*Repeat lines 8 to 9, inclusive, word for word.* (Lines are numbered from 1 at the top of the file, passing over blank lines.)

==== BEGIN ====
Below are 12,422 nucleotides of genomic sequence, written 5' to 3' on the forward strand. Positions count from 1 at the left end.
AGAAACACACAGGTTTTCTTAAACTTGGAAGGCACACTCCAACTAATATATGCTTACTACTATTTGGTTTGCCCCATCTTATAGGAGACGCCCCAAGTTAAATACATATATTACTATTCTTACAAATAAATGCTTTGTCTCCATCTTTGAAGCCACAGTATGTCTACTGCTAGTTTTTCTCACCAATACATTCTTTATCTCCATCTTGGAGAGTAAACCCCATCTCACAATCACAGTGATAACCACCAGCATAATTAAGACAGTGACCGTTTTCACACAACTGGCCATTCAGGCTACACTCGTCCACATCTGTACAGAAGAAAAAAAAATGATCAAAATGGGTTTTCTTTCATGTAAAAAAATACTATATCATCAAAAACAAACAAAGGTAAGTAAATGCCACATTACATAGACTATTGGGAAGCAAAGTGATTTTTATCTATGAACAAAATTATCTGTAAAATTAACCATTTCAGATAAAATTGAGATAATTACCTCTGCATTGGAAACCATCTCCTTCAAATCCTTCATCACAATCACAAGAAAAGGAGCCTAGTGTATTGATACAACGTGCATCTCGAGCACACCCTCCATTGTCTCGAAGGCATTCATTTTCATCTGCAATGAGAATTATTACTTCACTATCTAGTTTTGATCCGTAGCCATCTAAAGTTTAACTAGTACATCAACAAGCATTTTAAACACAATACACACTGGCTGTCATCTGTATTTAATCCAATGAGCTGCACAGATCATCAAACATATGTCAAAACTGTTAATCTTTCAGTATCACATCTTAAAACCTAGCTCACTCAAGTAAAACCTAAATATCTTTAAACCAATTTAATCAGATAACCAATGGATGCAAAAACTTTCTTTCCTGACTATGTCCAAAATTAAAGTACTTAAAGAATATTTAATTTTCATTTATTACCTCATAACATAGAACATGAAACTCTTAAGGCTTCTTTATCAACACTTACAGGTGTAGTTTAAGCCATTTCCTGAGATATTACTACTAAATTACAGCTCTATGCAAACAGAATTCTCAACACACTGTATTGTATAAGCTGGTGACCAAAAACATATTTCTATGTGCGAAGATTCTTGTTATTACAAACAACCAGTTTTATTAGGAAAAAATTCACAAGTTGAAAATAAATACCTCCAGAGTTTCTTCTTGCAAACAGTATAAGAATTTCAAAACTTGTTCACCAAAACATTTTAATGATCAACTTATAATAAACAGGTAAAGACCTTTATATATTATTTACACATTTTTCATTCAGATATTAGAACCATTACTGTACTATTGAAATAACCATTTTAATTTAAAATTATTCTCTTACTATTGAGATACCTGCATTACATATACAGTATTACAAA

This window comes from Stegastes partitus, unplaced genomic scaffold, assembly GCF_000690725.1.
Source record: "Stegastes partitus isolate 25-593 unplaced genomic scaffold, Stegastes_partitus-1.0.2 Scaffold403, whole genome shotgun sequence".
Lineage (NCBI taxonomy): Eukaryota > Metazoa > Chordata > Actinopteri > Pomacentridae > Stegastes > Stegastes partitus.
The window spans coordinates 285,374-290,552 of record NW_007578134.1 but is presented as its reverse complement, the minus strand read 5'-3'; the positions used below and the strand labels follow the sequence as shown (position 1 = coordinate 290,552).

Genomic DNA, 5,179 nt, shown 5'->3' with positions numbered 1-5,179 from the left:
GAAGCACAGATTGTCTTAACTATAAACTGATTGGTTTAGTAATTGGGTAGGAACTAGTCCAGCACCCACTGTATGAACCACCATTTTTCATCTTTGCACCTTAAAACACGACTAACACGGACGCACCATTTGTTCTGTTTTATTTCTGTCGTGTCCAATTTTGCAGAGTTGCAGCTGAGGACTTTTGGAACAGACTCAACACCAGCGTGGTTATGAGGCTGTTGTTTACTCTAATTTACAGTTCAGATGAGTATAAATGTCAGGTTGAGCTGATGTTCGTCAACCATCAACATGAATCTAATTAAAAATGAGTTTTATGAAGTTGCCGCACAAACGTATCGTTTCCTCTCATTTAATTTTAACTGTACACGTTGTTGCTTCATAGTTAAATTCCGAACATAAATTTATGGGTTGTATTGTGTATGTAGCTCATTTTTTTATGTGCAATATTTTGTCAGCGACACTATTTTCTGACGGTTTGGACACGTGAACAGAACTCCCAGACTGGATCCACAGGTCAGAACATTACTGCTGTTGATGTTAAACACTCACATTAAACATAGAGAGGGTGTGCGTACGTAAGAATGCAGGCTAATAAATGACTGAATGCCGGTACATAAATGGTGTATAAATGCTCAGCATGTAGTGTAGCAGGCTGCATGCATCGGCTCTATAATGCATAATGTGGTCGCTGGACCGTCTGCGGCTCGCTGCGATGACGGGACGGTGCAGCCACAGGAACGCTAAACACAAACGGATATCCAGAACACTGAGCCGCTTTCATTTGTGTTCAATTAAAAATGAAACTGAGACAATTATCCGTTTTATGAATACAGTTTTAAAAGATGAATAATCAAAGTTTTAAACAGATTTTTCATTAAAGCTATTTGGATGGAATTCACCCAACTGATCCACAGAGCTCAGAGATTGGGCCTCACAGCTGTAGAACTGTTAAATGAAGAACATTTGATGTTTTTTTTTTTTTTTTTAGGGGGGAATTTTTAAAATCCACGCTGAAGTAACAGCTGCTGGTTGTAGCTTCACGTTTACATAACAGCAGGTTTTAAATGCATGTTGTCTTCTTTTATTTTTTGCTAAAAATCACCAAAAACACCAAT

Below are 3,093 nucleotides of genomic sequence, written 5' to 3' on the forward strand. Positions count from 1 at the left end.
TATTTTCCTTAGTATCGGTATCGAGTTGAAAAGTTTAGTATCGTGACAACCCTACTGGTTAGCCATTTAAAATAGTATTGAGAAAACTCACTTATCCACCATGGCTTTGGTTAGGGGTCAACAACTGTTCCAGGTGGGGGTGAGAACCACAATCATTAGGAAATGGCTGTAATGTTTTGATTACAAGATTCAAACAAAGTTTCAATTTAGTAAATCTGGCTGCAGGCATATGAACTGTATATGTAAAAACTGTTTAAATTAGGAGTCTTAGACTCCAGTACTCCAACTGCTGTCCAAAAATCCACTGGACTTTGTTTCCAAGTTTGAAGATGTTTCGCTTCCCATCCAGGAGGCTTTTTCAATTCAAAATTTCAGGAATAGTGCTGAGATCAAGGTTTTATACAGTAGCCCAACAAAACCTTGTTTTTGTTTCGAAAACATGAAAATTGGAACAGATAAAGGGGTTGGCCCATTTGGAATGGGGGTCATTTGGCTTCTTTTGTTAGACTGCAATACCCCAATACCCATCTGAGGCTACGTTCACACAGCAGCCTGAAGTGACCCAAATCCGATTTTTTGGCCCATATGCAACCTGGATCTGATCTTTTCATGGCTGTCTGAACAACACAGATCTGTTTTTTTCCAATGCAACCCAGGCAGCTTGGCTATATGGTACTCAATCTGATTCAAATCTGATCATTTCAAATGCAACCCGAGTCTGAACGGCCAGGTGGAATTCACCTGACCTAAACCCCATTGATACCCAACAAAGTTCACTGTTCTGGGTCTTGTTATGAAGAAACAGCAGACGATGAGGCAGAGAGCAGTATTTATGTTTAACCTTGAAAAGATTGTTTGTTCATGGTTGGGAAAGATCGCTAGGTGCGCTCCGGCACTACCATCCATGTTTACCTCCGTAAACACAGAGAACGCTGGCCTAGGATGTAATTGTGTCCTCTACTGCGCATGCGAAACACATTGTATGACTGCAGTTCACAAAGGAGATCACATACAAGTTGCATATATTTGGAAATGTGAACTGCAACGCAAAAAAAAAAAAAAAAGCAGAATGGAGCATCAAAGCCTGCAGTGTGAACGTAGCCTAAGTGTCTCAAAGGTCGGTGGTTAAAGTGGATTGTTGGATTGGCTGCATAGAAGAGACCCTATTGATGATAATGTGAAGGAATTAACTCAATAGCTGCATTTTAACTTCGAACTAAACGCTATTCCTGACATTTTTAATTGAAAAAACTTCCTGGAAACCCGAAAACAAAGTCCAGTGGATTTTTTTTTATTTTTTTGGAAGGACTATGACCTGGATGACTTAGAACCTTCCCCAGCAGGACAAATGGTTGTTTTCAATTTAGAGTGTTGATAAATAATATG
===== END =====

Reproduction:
GAAGCACAGATTGTCTTAACTATAAACTGATTGGTTTAGTAATTGGGTAGGAACTAGTCCAGCACCCACTGTATGAACCACCATTTTTCATCTTTGCACCTTAAAACACGACTAACACGGACGCACCATTTGTTCTGTTTTATTTCTGTCGTGTCCAATTTTGCAGAGTTGCAGCTGAGGACTTTTGGAACAGACTCAACACCAGCGTGGTTATGAGGCTGTTGTTTACTCTAATTTACAGTTCAGATGAGTATAAATGTCAGGTTGAGCTGATGTTCGTCAACCATCAACATGAATCTAATTAAAAATGAGTTTTATGAAGTTGCCGCACAAACGTATCGTTTCCTCTCATTTAATTTTAACTGTACACGTTGTTGCTTCATAGTTAAATTCCGAACATAAATTTATGGGTTGTATTGTGTATGTAGCTCATTTTTTTATGTGCAATATTTTGTCAGCGACACTATTTTCTGACGGTTTGGACACGTGAACAGAACTCCCAGACTGGATCCACAGGTCAGAACATTACTGCTGTTGATGTTAAACACTCACATTAAACATAGAGAGGGTGTGCGTACGTAAGAATGCAGGCTAATAAATGACTGAATGCCGGTACATAAATGGTGTATAAATGCTCAGCATGTAGTGTAGCAGGCTGCATGCATCGGCTCTATAATGCATAATGTGGTCGCTGGACCGTCTGCGGCTCGCTGCGATGACGGGACGGTGCAGCCACAGGAACGCTAAACACAAACGGATATCCAGAACACTGAGCCGCTTTCATTTGTGTTCAATTAAAAATGAAACTGAGACAATTATCCGTTTTATGAATACAGTTTTAAAAGATGAATAATCAAAGTTTTAAACAGATTTTTCATTAAAGCTATTTGGATGGAATTCACCCAACTGATCCACAGAGCTCAGAGATTGGGCCTCACAGCTGTAGAACTGTTAAATGAAGAACATTTGATGTTTTTTTTTTTTTTTTTAGGGGGGAATTTTTAAAATCCACGCTGAAGTAACAGCTGCTGGTTGTAGCTTCACGTTTACATAACAGCAGGTTTTAAATGCATGTTGTCTTCTTTTATTTTTTGCTAAAAATCACCAAAAACACCAAT

Below are 3,093 nucleotides of genomic sequence, written 5' to 3' on the forward strand. Positions count from 1 at the left end.